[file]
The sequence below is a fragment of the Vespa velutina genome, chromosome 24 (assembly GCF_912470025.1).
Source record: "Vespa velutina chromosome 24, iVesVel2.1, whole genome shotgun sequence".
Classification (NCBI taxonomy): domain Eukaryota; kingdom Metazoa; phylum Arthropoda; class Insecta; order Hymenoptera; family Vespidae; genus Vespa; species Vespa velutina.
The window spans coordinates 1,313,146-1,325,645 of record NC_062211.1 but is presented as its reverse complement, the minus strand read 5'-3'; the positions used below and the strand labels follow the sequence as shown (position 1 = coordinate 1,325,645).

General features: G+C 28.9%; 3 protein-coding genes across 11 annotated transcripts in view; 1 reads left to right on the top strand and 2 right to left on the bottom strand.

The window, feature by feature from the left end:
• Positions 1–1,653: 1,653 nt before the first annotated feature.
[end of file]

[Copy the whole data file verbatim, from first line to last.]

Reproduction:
The sequence below is a fragment of the Vespa velutina genome, chromosome 24 (assembly GCF_912470025.1).
Source record: "Vespa velutina chromosome 24, iVesVel2.1, whole genome shotgun sequence".
Classification (NCBI taxonomy): domain Eukaryota; kingdom Metazoa; phylum Arthropoda; class Insecta; order Hymenoptera; family Vespidae; genus Vespa; species Vespa velutina.
The window spans coordinates 1,313,146-1,325,645 of record NC_062211.1 but is presented as its reverse complement, the minus strand read 5'-3'; the positions used below and the strand labels follow the sequence as shown (position 1 = coordinate 1,325,645).

General features: G+C 28.9%; 3 protein-coding genes across 11 annotated transcripts in view; 1 reads left to right on the top strand and 2 right to left on the bottom strand.

The window, feature by feature from the left end:
• Positions 1–1,653: 1,653 nt before the first annotated feature.